SCOTTISH Labour was in freefall last night as senior figures openly fought with each other and with Jeremy Corbyn over whether to allow a second independence referendum.

In the biggest test of his leadership, Richard Leonard effectively lost control of his MSPs, as most of them defied both him and the UK party on the issue.

As left-wingers backed the UK leadership’s willingness to allow Indyref2 if Holyrood supported it, moderates insisted the party must block a referendum to defend the Union. 

MSPs were accused by colleagues of being “wolves in sheep’s clothing”, working to undermine Mr Leonard, and members of a “right-wing, kamikaze unionist faction”.

Nicola Sturgeon said Scottish Labour was “very publicly tearing itself asunder” over what should be a simple question of letting the people decide their own fate.

READ MORE: David Mundell: Independence majority at Holyrood in 2021 should spark referendum

Even former Tory Scottish Secretary David Mundell yesterday said if pro-independence parties won a Holyrood majority in 2021, the UK Government would “have to listen to that”.

It was the third – and worst – day of Labour infighting unleashed by shadow chancellor John McDonnell unilaterally announcing a change in party policy on another referendum. 

He told an audience on the Edinburgh Fringe on Tuesday that a future UK Labour government at Westminster would not block a referendum, as it would be undemocratic. He said: “It will be for the Scottish Parliament and the Scottish people to decide that. We would not block something like that. We would let the Scottish people decide.” 

That flatly contradicted Mr Leonard, who in March said that Labour would block Indyref2, even if a majority of MSPs requested it.

Despite Mr Leonard meeting Mr McDonnell the next day and stressing the 2014 vote should be seen a once-in-a-generation event, Mr McDonnell stuck to his position.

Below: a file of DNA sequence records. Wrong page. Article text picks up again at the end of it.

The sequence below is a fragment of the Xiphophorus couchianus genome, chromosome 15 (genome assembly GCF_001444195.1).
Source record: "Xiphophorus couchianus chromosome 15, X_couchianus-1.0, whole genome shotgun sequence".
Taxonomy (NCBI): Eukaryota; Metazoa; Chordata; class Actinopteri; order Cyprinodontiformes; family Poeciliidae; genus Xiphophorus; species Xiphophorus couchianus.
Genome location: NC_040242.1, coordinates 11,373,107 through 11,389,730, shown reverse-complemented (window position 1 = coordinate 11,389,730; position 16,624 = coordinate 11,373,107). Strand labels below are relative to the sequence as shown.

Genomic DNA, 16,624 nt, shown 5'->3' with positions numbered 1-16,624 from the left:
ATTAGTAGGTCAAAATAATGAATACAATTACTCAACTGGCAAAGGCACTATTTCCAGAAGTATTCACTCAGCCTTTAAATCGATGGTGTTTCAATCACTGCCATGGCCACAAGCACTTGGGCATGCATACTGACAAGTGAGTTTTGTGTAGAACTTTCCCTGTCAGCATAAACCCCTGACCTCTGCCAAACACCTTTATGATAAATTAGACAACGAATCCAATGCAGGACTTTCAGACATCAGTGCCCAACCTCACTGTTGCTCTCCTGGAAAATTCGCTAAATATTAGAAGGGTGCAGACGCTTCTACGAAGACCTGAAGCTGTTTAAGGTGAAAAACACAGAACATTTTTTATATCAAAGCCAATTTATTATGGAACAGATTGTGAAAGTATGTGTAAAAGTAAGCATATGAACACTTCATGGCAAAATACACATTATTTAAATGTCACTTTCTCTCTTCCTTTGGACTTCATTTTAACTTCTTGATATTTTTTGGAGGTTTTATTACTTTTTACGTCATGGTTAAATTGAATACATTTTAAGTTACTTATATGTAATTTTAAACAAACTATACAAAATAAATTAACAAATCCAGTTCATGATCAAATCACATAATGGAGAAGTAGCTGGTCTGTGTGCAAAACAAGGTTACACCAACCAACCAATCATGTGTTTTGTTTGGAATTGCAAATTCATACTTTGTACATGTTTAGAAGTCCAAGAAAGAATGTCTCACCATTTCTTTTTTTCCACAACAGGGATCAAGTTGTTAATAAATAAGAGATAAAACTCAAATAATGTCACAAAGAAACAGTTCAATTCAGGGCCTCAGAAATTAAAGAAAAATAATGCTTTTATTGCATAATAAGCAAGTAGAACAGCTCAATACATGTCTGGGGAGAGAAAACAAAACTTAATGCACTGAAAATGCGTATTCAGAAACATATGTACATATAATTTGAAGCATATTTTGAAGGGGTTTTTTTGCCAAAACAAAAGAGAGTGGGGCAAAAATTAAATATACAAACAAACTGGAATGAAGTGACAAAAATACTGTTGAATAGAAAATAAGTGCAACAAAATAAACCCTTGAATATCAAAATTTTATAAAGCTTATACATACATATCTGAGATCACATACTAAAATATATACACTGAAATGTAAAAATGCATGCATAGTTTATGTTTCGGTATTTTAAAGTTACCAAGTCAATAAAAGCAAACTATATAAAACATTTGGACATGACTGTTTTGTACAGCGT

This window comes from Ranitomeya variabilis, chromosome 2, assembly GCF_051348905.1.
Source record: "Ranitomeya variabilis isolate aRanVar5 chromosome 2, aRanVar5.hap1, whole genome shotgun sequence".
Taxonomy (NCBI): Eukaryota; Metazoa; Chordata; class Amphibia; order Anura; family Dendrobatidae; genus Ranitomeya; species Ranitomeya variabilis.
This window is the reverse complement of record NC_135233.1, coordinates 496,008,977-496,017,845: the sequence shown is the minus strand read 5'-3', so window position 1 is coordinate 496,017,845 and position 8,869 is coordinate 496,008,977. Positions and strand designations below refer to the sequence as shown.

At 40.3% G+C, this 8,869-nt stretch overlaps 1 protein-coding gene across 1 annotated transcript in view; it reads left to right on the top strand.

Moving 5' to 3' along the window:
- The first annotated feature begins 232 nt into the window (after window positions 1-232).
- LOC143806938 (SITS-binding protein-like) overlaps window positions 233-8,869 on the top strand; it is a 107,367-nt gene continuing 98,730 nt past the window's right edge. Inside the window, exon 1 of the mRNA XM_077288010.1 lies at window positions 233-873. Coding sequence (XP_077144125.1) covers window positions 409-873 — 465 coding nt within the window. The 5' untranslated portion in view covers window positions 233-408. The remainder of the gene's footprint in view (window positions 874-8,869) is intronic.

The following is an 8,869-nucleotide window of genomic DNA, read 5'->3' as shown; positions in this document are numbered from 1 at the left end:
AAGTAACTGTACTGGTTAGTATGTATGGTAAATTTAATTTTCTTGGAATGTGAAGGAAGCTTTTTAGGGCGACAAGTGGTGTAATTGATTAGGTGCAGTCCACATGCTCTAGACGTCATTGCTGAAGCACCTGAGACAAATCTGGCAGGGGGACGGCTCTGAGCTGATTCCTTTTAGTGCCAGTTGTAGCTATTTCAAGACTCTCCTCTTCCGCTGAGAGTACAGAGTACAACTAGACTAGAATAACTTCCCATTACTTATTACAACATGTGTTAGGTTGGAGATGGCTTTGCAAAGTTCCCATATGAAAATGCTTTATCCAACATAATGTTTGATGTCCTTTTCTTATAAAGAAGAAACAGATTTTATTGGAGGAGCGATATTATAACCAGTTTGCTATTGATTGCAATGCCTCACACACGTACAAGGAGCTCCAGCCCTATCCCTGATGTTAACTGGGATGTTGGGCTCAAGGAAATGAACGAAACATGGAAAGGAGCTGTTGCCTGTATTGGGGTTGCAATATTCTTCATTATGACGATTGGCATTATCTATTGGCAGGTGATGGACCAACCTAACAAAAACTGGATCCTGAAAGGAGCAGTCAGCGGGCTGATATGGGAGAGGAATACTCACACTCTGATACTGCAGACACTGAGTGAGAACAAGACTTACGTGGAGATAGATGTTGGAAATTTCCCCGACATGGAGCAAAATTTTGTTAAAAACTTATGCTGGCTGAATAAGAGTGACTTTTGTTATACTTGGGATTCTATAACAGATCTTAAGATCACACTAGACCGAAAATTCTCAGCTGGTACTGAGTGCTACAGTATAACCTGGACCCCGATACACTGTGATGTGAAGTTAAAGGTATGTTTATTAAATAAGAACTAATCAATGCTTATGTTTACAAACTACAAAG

He said Labour would not be “set up by Nicola Sturgeon” as a bogeyman blocking a referendum.

“We will campaign against having a referendum, but we are not using parliamentary devices to block it - it’s as simple as that,” he said, adding Mr Corbyn felt the same way.

READ MORE: Labour would block Yes/No question on Scottish independence

The announcement, sprung on the Scottish party without consultation, infuriated many of the Labour MPs and MSPs, who had stood on manifestos fiercely opposing a new vote.

Edinburgh South MP Ian Murray called it “utterly irresponsible”.

However, Mr Leonard has since conspicuously failed to restate his March position, suggesting to some party insiders he has already backtracked out of loyalty to Mr Corbyn. 

The issue has inflamed existing tensions between pro- and anti-
Corbyn Labour MSPs, with the former backing the new UK leadership position and the latter faction opposed. It led to the Scottish Parliamentary Labour Party (SPLP) yesterday releasing an extraordinary statement challenging Mr Corbyn’s authority. 

Backed by a majority of Labour’s 23 MSPs, it said the SPLP would not accept a change in policy being foisted on them by the UK leadership. It asserted the Scottish party’s hard-won autonomy, saying: “We are clear Labour’s position on Scotland’s future is a decision for Scottish Labour, which the UK Party must accept.”

It went on: “The SPLP support the stance taken by Richard Leonard as our Leader and back the policy position that he outlined. 

“We deplore any attempts to undermine the official policy position of the Scottish Labour Party and we express serious concerns about an apparent change in Labour’s position on a matter of vital importance to the future of Scotland and of the Scottish Labour Party itself. 

“Scottish Party policy is very clear - that is opposition to a second independence referendum.

“There is therefore an urgent need for the UK Party leadership to engage constructively with the Scottish Party leadership on the issue of the Party’s stance on the future of Scotland.”

It was issued by the chair of the SPLP, the Dumbarton MSP Jackie Baillie, a moderate who was sacked by Mr Leonard last year for briefing against him.

READ MORE: Letters: Labour no longer stands up for Scotland

It then emerged that Mr Leonard had opposed the release of the statement.